Motorcycles into barrier impacts
This project is jointly funded by RTA, MAA, Transport NZ, The Australian Automobile Association and West Australia Main Roads Office of Road Safety. It is focussed on investigating and characterising motorcycle into barrier impacts, fatalities and injuries associated with such impacts and how to reduce the injuries resulting from such crashes utilising innovative injury mitigating engineered systems. The project is also investigating what are the survivability envelopes in such crashes. Any engineered systems will be assessed in terms of the human-structure biomechanical interaction during a crash and will also assess if the proposed injury mitigation strategy affects a barrier's crash and redirection characteristics for other types of vehicles.
Vehicle Rollover Crashworthiness
Rollover crashes account for 12% of all people killed on roads and a disproportionately high 24% of vehicle occupants are killed in vehicles that roll over. Rollovers also account for around 17% of all spinal injuries. This project will focus on establishing which combination of vehicle rollover crash severity, roll kinematics, biomechanical injury criteria, crash test dummy, and restraint systems, address the major proportion of rollover fatalities and serious injuries. The research team will also determine which vehicle components (roof strength, roof geometry, restraint systems, air curtains, etc), or combination thereof, provide the most effective, practical, and cost efficient rollover injury mitigation strategies for regulators, industry and consumers to consider and adopt.
The relationship between fatigue, sleepiness and crash risk
This project is looking at the accuracy with which drivers can judge their own fatigue and declining driving performance in both a driving simulator and on-road using an instrumented vehicle. Current road safety advice to drivers tells them to 'take a break when you feel tired'. Unfortunately, there is some doubt over whether people are very accurate at determining when they are too tired to drive. The results of this project will help to develop better strategies for managing driver fatigue.
Safer cycling: A partnership project to better understand cycling patterns, hazards, and incidents
The project is following a cohort of cyclists over a 12-month period, obtaining information about their cycling patterns, injury and near miss experiences, and attitudinal and behavioural factors, in order to:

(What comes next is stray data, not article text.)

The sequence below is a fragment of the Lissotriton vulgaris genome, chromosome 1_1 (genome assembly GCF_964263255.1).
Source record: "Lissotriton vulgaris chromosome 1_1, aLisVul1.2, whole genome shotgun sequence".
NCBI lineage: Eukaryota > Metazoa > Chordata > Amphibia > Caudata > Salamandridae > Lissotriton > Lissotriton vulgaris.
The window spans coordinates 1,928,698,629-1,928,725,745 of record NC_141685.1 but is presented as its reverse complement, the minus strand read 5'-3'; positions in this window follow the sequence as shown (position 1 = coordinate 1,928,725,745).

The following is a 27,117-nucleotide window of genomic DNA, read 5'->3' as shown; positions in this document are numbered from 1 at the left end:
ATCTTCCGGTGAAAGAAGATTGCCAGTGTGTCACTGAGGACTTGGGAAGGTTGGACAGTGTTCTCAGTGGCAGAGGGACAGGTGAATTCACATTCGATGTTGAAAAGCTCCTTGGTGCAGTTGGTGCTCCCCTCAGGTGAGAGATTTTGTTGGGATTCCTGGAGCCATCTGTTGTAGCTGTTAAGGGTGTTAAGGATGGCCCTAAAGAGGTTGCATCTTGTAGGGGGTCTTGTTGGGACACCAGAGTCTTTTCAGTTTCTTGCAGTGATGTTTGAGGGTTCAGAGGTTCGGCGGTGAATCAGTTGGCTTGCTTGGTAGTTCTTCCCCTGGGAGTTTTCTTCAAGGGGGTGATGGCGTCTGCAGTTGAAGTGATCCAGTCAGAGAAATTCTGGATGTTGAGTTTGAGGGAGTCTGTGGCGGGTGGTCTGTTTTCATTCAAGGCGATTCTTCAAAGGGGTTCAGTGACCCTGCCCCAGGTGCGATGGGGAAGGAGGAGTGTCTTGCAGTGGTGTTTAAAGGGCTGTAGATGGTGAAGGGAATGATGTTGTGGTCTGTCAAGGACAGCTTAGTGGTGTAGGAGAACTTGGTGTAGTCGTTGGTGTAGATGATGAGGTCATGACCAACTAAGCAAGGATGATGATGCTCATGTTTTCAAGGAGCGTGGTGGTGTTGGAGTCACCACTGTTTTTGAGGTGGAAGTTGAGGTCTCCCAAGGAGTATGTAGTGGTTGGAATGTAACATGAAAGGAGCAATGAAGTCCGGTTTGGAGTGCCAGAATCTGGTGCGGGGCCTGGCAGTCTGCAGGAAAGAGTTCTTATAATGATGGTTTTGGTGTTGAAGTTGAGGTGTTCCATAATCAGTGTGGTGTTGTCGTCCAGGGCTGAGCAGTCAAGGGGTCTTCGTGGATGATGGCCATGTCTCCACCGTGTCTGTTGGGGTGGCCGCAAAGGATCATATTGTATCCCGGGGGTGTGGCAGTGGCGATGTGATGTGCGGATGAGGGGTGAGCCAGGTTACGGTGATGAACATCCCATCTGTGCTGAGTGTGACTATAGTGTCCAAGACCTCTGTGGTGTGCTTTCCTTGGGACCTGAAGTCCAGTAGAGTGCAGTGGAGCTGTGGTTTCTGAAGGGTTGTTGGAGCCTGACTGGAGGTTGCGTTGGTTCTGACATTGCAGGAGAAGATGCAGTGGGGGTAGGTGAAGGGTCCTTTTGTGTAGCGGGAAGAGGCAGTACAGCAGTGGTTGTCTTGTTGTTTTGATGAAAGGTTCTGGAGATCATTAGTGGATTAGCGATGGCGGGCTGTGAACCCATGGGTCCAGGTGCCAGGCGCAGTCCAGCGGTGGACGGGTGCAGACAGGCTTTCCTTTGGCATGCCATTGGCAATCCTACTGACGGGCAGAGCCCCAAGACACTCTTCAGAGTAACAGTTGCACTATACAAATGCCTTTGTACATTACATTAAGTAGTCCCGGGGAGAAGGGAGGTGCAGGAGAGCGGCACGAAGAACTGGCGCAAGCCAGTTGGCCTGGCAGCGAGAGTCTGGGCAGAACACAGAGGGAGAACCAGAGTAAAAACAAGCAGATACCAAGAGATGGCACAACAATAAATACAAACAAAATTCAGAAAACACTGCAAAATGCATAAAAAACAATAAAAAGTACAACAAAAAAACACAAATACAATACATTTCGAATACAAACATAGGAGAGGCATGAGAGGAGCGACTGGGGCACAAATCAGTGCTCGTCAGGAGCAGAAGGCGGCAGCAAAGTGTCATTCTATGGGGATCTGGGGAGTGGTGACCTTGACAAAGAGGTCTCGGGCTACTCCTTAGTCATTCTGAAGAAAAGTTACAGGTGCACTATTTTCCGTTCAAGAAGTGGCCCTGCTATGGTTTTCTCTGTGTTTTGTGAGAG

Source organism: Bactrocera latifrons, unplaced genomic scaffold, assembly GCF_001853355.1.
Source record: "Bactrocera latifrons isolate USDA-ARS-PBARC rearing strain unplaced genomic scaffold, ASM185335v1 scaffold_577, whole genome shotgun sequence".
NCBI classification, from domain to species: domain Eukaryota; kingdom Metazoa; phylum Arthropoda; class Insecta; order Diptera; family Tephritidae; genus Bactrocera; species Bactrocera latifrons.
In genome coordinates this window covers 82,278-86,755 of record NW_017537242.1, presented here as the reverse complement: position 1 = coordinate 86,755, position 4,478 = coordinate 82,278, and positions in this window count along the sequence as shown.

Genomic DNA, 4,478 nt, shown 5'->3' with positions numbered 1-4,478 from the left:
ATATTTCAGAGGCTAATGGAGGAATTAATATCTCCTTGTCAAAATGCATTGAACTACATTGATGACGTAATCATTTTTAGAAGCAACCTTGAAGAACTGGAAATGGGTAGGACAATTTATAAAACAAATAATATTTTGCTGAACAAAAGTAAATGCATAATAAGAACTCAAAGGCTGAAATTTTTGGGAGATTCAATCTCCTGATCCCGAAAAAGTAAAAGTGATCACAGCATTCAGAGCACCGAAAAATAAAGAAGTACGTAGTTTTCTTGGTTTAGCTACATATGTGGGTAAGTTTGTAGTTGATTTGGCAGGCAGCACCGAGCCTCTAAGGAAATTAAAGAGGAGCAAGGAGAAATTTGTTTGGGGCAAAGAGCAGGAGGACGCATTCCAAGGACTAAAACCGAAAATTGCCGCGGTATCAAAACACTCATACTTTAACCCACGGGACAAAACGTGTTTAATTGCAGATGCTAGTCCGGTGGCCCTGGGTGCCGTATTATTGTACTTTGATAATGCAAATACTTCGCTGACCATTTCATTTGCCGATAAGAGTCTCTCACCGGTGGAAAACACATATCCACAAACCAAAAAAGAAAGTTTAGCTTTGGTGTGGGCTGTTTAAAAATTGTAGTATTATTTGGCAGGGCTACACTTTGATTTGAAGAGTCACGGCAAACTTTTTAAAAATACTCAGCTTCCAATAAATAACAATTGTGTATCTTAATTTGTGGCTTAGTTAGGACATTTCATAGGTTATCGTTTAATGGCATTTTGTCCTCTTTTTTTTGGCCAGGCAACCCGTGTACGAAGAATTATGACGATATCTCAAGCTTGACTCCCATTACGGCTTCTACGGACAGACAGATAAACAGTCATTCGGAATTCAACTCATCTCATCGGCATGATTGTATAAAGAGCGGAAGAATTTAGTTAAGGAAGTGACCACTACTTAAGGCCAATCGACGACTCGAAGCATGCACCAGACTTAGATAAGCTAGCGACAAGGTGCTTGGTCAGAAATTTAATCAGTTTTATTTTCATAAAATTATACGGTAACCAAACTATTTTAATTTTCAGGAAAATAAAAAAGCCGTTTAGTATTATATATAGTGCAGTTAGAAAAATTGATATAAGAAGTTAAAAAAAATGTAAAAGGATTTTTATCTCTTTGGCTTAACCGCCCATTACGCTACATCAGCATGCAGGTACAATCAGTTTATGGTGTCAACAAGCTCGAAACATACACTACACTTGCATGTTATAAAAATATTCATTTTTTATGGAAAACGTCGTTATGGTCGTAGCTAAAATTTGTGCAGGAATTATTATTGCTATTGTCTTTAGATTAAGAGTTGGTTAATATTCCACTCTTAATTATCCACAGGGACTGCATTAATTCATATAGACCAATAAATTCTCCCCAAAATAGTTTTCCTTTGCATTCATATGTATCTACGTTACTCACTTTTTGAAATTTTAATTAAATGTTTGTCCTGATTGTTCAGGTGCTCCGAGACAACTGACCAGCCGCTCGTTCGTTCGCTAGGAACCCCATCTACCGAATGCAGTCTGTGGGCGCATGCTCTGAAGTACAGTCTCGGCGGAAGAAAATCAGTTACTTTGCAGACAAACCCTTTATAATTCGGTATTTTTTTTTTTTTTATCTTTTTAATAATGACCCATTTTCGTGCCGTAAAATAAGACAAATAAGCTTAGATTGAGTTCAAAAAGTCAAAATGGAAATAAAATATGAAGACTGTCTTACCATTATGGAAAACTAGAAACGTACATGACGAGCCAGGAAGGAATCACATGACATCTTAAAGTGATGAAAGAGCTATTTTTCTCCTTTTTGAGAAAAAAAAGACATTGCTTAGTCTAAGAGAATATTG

- Develop measures of cyclist crash, near miss and injury rates for a broadly representative population of cyclists from metropolitan and regional New South Wales
- Identify factors that contribute to crash, near miss and injury rates, e.g. human factors and road environment.Assess the risks for cyclists associated with cycling on roads, bicycle lanes and cycle ways.
Employing information collected during crash investigations to address several key road safety issues; The IRMRC Crash Investigation Study (ICIS)
The IRMRC Crash Investigation Study (ICIS) will involve detailed crash investigation of a random selection of approximately 100 police-reported injury crashes in the Sydney region and selected rural areas of NSW, in order to provide information about the causes, patient journey and cost to the community of a sample of severe road trauma cases in NSW. The objective is to gain a greater understanding of the:
- true burden and cost of major road crashes resulting in injuries; and
- mechanisms producing the injuries which will enable the causes to be addressed by road authorities and partner agencies.
Preventing injuries in crashes involving young drivers: Development and evaluation of impulse control training
Young drivers are overrepresented in crash statistics, partly because of their risk-taking. Some of the most serious risky driving results from youth development factors, such as poor impulse control. Driver training typically addresses inexperience, but it is increasingly recognised internationally that training that addresses driver immaturity may be more beneficial. This project aims to be the first to develop such training. We will design computer training tasks to accelerate the development of brain areas responsible for impulse control, and assess improvement of performance in these tasks and in driving. Results will improve understanding and management of youth risk-taking.